### Perl Weekly Challenge: Week 55

This week I've had very little time (despite all the coronavirus downtime) to work on the challenge so I feel the code shown below doesn't demonstrate my best. Oh well...

#### Challenge 1:

Flip BinaryYou are given a binary number

B, consisting ofNbinary digits`0`

or`1`

:s0, s1, …, s(N-1).Choose two indices

LandRsuch that0 ⋜ L ⋜ R < Nand flip the digitss(L), s(L+1), …, s(R). By flipping, we mean change 0 to 1 and vice-versa.For example, given the binary number

`010`

, the possible flip pair results are listed below:

- L=0, R=0 the result binary:
`110`

- L=0, R=1 the result binary:
`100`

- L=0, R=2 the result binary:
`101`

- L=1, R=1 the result binary:
`000`

- L=1, R=2 the result binary:
`001`

- L=2, R=2 the result binary:
`011`

Write a script to find the indices (

L,R) that results in a binary number with maximum number of1s. If you find more than one maximal pairL,Rthen print all of them.Continuing our example, note that we had three pairs

(L=0, R=0), (L=0, R=2), and (L=2, R=2)that resulted in a binary number with two1s, which was the maximum. So we would print all three pairs.

Because there is the possiblity of multiple indices having the maximum numbers of `1`

s,
I couldn't just keep the largest as I looped through the possibilities so I
decided to store them all in the hash `%lengths`

and work out the and work out the
answer at the end.

```
my %lengths;
```

Then I looped through the combinations of `$l`

and `$r`

.

```
for my $l (0 .. (length $binary) - 1) {
for my $r (0 .. (length $binary) - 1) {
```

At first I thought I would flip digits in place but I eventually decided it would be simpler to work on a copy of the binary number (split into an array for easier manipulation.)

```
my @digits = split //, $binary;
```

If the digit is `0`

it becomes `1`

and if `1`

it becomes `0`

. Simple.

```
for my $i ($l .. $r) {
$digits[$i] = ($digits[$i] == '0') ? '1' : '0';
}
```

Then we determine how many of the digits are `1`

s. If there are any, the `$l`

,`$r`

pair gets added to the `%lengths`

hash. The key is the number of `1`

s. The value
is an array to accomodate multiple pairs with the same number of `1`

s.

```
my $ones = grep /1/, @digits;
if ($ones) {
push @{$lengths{$ones}}, [$l, $r];
}
}
}
```

Once we have processed all combinations, we can find out what was the maximial
number of `1`

s.
my $max = (sort { $b <=> $a } keys %lengths)[0];
if ($max) {

And then print out each pair which have that number.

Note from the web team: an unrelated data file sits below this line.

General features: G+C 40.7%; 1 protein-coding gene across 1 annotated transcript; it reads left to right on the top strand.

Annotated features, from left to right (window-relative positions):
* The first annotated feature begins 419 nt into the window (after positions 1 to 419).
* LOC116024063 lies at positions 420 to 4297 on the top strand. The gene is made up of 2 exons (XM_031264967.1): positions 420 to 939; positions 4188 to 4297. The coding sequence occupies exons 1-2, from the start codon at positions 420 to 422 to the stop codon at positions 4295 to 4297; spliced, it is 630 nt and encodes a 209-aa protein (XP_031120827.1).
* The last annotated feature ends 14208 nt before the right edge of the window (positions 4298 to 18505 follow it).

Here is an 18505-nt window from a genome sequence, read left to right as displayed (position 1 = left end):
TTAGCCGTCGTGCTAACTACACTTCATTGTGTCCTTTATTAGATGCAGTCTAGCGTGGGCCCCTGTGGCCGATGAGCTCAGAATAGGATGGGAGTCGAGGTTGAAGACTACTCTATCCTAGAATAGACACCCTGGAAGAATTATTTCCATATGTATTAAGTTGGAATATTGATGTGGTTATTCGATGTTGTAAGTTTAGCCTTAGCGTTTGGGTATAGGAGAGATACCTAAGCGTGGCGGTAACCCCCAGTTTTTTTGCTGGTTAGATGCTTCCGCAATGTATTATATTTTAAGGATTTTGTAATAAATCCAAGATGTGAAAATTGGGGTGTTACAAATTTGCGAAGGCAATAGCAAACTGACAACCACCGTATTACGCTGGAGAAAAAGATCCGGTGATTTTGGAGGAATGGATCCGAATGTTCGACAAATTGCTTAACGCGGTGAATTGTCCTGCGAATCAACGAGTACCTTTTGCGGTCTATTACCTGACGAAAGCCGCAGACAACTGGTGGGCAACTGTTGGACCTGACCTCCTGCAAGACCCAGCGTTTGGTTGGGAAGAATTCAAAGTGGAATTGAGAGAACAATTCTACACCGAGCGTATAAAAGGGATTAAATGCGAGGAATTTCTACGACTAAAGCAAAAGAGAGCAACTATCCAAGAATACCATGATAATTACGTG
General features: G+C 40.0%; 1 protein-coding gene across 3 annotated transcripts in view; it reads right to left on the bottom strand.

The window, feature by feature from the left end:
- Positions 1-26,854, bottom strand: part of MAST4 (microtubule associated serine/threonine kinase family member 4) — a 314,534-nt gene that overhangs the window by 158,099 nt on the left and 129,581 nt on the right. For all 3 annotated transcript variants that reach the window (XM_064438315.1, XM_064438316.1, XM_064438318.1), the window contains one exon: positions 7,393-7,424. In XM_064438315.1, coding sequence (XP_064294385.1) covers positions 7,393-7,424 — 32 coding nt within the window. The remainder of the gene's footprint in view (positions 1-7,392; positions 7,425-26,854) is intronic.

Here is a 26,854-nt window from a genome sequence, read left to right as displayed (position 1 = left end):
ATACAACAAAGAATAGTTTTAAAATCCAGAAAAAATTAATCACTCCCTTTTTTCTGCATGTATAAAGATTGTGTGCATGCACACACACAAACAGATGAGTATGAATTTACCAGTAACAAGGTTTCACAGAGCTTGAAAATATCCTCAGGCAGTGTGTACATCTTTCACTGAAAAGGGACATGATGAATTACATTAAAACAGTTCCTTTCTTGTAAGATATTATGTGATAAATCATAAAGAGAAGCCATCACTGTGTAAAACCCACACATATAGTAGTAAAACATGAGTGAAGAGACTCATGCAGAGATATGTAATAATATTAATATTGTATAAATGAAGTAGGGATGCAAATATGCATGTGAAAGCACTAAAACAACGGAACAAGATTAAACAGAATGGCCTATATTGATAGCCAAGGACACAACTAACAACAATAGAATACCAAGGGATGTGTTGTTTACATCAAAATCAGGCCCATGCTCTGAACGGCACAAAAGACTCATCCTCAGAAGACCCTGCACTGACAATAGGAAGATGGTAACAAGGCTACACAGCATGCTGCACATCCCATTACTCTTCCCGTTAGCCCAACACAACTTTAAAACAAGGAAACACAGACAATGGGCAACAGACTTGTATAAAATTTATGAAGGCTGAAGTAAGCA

```
for my $pair (@{$lengths{$max}}) {
say "($pair->[0],$pair->[1])";
}
}
```

The raku version is a pretty pedestrian port of the Perl version. I definitely
feel there is scope for making it more idiomatic (using `Z`

or `.permutations`

maybe?)
but I didn't have time to explore that.

```
multi sub MAIN(Str $binary where { /^ [0 || 1]+ $/ }) {
my %lengths;
for 0 ..^ $binary.chars -> $l {
for 0 ..^ $binary.chars -> $r {
my @digits = $binary.comb;
for $l .. $r -> $i {
@digits[$i] = (@digits[$i] == '0') ?? '1' !! '0';
}
my $ones = (@digits.grep(1)).elems;
if $ones {
%lengths{$ones}.push([$l, $r]);
}
}
}
my $max = (%lengths.keys.sort({ $^b <=> $^a}))[0];
if ($max) {
for %lengths{$max}.Array -> $pair {
say '(', $pair.join(q{,}), ')';
}
}
}
```

#### Challenge 2:

Wave ArrayAny array N of non-unique, unsorted integers can be arranged into a wave-like array such that n1 ⋝ n2 ⋜ n3 ⋝ n4 ⋜ n5 and so on.

For example, given the array [1, 2, 3, 4], possible wave arrays include [2, 1, 4, 3] or [4, 1, 3, 2], since 2 ⋝ 1 ⋜ 4 ⋝ 3 and 4 ⋝ 1 ⋜ 3 ⋝ 2. This is not a complete list.

Write a script to print all possible wave arrays for an integer array N of arbitrary length.

## Notes:

When considering N of any length, note that the first element is always greater than or equal to the second, and then the ⋜, ⋝, ⋜, … sequence alternates until the end of the array.

Aargh! It was only after I submitted this weeks challenges that I noticed I haven't done this task properly at all. The code below only produces one wave array instead of all possible ones.

```
my @numbers = sort @ARGV;
my @wave;
my $mid = (scalar @numbers) / 2;
my $end = (scalar @numbers) - 1;
for my $i (0 .. $mid - 1) {
push @wave, $numbers[$end--];
push @wave, $numbers[$i];
}
if (scalar @numbers % 2) {
push @wave, $numbers[$mid];
}
say join q{,}, @wave;
```

```
multi sub MAIN(*@ARGS where { @*ARGS.elems }) {
my @numbers = @*ARGS.sort;
my @wave;
```

A little gotcha you can run into in Raku is that if you divide two indivisble
integers `/`

does not round down to the nearest integer but gives you a rational number.
I.e. `5 / 2`

in Perl would be `2`

whereas it would be `2.5`

in Raku. Arguably that's
more correct but it is not what I was expecting. You can get the "old" behaviour in Raku
by using the `div`

operator instead.

```
my $mid = @numbers.elems div 2;
my $end = @numbers.elems - 1;
for 0 ..^ $mid -> $i {
@wave.push(@numbers[$end--]);
@wave.push(@numbers[$i]);
}
if @numbers.elems % 2 {
@wave.push(@numbers[$mid]);
}
say join q{,}, @wave;
}
```